Facebook Twitter LinkedIn Google Plus RSS
Industry Insights

Keeping legal woes off the office holiday party invite list

By ,
Ian Meklinsky, partner, Fox Rothschild LLP.
Ian Meklinsky, partner, Fox Rothschild LLP.

It’s that time of year again, when companies host their annual holiday office parties. Some do it on site; some off site. Some serve alcohol, and others do not. Regardless of the specifics of the party, it’s imperative that companies understand their responsibilities and liabilities surrounding employee actions at these events. Claims of unlawful harassment and unprofessional conduct are rampant during the holiday season — there is even risk of liability to third parties, both at the event and outside of it.

Here are a few examples that can also provide guidance on what companies should look out for and avoid:

Example 1: The employee who gets partially undressed.

An intoxicated female employee climbs up on a table at the holiday party, then proceeds to slip her bra out from her dress and swings it around her head while dancing to the music. The music stops and she starts to yell. The office manager needs to find a way to get her off the table without compounding the embarrassment. The next day at work, the office manager needs to properly “discipline” the employee while taking into account the employee’s statement that she was dared to do it by a member of senior management.

Example 2: The manager who physically touches his assistant.

At the “after party,” again, with alcohol involved, a female office staff member sits on the arm of the chair a male manager is sitting in. After some pleasantries, the female employee points out that she recently had breast augmentation surgery and asks how the male manager thought it came out. The male office manager hesitates to respond, and then the female employee (who is visibly intoxicated) asks him if he wants to touch them. The male employee does not hesitate this time, says “sure” and proceeds to touch. Some other employees witness this and subsequently complain to the director of human resources. Company management then needs to deal with the male employee and, to some extent, the female employee as well.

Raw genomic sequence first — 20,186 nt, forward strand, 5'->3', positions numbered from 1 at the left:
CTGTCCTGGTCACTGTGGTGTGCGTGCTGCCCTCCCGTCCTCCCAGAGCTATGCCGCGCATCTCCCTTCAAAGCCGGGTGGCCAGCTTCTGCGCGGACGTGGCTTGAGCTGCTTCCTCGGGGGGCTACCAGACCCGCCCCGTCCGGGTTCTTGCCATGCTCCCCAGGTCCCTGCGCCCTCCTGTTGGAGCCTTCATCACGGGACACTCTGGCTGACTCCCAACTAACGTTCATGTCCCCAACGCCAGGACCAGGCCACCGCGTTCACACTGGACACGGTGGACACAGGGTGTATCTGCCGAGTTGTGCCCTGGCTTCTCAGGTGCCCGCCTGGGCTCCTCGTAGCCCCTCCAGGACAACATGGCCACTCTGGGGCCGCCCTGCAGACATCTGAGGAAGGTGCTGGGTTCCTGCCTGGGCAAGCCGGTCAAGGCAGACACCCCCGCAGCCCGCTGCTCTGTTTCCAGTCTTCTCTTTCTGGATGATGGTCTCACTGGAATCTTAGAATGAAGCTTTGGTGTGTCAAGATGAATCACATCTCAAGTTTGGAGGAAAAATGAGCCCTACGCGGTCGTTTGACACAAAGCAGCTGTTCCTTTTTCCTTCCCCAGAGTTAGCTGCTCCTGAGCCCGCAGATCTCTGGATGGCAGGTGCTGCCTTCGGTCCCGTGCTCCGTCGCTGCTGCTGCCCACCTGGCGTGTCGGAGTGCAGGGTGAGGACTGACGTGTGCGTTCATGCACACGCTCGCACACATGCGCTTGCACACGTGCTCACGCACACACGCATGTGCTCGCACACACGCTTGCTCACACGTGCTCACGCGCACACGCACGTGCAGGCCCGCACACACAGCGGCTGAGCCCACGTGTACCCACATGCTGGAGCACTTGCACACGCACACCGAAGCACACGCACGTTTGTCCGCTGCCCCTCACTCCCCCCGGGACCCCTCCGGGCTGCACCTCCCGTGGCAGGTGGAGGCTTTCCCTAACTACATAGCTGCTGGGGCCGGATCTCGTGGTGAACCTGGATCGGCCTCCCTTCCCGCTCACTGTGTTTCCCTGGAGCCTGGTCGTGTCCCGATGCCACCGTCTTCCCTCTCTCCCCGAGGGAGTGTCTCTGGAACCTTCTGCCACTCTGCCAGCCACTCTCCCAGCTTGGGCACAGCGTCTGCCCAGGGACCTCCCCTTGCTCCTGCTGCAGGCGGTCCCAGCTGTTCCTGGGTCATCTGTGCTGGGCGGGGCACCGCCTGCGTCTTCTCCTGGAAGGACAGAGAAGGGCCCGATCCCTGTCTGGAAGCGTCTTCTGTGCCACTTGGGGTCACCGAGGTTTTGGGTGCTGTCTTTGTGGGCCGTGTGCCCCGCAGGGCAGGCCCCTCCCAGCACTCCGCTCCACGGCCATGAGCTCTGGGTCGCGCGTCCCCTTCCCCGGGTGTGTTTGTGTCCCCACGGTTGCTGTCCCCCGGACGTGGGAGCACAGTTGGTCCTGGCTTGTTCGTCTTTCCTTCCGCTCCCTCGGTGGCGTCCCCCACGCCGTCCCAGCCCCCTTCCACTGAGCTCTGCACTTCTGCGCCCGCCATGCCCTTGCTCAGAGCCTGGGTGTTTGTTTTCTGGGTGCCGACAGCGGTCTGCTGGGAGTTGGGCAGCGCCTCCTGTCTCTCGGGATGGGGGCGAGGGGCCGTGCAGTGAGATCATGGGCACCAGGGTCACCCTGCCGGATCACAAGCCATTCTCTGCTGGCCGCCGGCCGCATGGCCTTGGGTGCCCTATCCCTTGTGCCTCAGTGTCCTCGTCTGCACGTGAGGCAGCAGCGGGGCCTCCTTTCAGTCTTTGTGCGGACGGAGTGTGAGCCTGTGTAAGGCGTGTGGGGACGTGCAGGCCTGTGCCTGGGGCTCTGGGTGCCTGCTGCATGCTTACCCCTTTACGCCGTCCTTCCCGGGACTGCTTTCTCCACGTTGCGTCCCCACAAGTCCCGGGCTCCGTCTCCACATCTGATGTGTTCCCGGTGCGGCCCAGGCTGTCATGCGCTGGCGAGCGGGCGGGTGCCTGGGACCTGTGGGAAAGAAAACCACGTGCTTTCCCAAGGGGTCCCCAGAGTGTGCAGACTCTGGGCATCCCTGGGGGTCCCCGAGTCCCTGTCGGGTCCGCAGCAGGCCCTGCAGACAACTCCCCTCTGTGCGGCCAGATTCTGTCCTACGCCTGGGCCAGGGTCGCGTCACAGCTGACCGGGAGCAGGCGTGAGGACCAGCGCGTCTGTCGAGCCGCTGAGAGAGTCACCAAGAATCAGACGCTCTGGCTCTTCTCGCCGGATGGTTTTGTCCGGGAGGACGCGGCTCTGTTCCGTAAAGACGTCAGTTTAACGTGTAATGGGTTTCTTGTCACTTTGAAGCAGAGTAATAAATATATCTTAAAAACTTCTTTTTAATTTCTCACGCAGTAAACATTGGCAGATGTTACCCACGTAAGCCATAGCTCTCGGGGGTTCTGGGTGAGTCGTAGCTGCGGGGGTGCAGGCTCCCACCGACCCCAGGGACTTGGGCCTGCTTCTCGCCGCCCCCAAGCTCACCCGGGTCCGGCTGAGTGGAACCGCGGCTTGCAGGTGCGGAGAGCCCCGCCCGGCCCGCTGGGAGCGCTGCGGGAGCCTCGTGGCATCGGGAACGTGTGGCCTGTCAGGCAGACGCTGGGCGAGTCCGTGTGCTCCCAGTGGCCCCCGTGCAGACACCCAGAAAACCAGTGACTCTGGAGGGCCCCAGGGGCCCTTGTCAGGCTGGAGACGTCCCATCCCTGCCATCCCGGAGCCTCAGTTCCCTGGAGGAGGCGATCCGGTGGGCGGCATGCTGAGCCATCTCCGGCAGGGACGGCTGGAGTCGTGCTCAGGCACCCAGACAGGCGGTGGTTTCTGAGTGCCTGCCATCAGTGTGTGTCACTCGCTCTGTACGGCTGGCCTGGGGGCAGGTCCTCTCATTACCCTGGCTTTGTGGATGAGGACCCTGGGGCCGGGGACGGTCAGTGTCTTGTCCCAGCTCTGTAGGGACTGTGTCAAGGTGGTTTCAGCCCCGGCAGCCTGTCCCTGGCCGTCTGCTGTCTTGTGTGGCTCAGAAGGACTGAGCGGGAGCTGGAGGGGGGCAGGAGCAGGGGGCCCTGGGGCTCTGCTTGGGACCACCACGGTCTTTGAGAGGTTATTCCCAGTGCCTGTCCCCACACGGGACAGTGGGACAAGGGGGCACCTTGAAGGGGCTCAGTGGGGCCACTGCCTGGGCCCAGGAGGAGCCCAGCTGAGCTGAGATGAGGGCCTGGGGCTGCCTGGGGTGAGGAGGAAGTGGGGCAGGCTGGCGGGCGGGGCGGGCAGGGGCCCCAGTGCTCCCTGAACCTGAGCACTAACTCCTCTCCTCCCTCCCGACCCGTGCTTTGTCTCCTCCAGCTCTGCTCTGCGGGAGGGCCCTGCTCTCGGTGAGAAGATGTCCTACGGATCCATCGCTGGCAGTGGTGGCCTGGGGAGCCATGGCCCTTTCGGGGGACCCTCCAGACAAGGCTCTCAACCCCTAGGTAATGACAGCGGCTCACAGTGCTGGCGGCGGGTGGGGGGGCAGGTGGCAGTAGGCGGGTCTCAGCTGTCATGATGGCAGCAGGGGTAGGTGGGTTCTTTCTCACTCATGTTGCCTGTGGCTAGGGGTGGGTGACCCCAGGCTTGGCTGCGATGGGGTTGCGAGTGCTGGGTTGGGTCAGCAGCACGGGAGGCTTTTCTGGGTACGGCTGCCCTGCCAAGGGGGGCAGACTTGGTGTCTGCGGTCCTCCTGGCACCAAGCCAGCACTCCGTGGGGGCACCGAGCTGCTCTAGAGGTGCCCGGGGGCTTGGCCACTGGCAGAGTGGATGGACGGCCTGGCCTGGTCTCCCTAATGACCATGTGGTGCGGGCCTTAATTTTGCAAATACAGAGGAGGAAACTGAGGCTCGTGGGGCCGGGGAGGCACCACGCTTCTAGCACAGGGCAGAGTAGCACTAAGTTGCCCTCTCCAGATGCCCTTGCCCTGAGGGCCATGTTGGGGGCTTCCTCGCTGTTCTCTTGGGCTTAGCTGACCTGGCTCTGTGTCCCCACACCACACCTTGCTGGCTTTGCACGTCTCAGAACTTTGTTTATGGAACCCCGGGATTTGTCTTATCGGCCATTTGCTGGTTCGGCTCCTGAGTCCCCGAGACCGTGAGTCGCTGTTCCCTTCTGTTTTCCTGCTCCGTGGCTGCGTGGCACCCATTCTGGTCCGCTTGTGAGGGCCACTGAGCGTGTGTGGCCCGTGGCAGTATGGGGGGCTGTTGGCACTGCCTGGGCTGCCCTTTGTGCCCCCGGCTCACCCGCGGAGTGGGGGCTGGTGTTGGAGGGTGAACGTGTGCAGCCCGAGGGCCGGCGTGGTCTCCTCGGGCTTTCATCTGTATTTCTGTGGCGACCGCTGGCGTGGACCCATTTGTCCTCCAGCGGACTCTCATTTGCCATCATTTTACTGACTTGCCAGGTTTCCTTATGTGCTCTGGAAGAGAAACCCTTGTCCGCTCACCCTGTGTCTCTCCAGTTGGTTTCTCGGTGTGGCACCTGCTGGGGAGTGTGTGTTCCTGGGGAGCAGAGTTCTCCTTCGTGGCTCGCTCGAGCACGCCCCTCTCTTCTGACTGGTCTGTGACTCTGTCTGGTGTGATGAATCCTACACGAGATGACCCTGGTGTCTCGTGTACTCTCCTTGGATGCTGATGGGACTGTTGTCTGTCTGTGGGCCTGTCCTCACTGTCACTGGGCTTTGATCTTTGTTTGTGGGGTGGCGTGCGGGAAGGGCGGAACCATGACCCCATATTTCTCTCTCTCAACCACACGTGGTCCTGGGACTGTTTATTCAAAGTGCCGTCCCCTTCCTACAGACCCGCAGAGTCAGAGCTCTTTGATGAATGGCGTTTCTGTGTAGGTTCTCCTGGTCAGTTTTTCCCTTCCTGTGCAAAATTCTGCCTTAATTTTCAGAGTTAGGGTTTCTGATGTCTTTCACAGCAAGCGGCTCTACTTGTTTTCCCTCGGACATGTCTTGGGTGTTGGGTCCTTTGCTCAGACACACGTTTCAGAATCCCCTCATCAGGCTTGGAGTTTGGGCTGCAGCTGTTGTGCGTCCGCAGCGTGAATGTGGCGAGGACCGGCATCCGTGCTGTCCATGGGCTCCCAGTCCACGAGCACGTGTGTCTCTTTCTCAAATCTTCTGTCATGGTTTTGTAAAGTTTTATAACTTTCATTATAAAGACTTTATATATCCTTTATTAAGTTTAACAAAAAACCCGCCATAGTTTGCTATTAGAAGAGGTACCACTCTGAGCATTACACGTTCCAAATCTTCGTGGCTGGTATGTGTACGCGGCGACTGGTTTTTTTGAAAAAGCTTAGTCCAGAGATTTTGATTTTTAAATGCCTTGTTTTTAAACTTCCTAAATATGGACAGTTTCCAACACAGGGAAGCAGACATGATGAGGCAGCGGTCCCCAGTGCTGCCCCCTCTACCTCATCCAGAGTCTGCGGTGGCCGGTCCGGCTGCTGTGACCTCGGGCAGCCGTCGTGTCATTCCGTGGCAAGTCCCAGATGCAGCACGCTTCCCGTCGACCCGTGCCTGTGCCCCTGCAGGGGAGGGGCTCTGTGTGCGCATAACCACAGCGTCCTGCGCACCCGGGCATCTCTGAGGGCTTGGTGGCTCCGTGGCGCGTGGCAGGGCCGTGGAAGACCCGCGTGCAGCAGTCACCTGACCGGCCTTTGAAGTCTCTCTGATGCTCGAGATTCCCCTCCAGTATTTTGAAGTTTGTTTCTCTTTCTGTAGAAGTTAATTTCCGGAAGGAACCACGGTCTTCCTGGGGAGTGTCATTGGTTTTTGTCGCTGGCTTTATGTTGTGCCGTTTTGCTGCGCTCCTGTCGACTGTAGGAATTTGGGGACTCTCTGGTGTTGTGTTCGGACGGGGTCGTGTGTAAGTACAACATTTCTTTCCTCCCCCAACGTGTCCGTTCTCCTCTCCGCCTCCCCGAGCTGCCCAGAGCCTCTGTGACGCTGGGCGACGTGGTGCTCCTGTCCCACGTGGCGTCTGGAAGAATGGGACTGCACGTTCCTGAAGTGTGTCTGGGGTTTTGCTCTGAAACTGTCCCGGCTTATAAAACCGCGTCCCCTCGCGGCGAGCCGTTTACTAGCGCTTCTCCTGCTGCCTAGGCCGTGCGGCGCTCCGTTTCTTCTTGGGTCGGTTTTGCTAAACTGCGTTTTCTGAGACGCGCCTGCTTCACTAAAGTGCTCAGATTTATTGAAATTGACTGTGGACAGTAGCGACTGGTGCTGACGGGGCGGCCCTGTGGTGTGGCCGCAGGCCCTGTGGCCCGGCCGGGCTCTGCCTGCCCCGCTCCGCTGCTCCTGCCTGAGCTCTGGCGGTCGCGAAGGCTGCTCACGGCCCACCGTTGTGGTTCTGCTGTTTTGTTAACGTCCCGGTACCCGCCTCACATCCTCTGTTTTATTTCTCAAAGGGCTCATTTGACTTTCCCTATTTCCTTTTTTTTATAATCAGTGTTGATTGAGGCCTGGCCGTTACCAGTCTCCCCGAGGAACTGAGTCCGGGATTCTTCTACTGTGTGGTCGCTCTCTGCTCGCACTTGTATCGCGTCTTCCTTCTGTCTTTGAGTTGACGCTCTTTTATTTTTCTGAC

Example 3: The employee who is arrested for drunk driving.

At the company party, an employee consumes too much alcohol. Instead of prohibiting the employee from driving, the company lets her leave, visibly intoxicated, and she gets behind the wheel of her car. She rear-ends another car at an intersection on the way home. The police are called and she is arrested after failing a field sobriety test. The owner of the other vehicle claims various neck and back pain after the accident.

The lessons:

  • Monitor the consumption of alcohol by all employees, and make sure that others do the same – the buddy system works! 
  • Educate employees — especially management employees — about setting appropriate boundaries with co-workers. Schedule harassment avoidance training just before the holiday season!
  • Set up or encourage alternative transportation for party-goers. Uber/Lyft are EASY options!

Ian Meklinsky is a partner with Fox Rothschild LLP. He serves as co-chair of the firm’s Labor and Employment Department and is a member of the Executive Committee. Ian practices labor and employment law, representing employers across the country in both union and non-union contexts. He can be reached at imeklinsky@foxrothschild.com

More Industry Insights

Write to the Editorial Department at editorial@njbiz.com

Leave a Comment

test

Please note: All comments will be reviewed and may take up to 24 hours to appear on the site.

Post Comment
View Comment Policy

Comments

close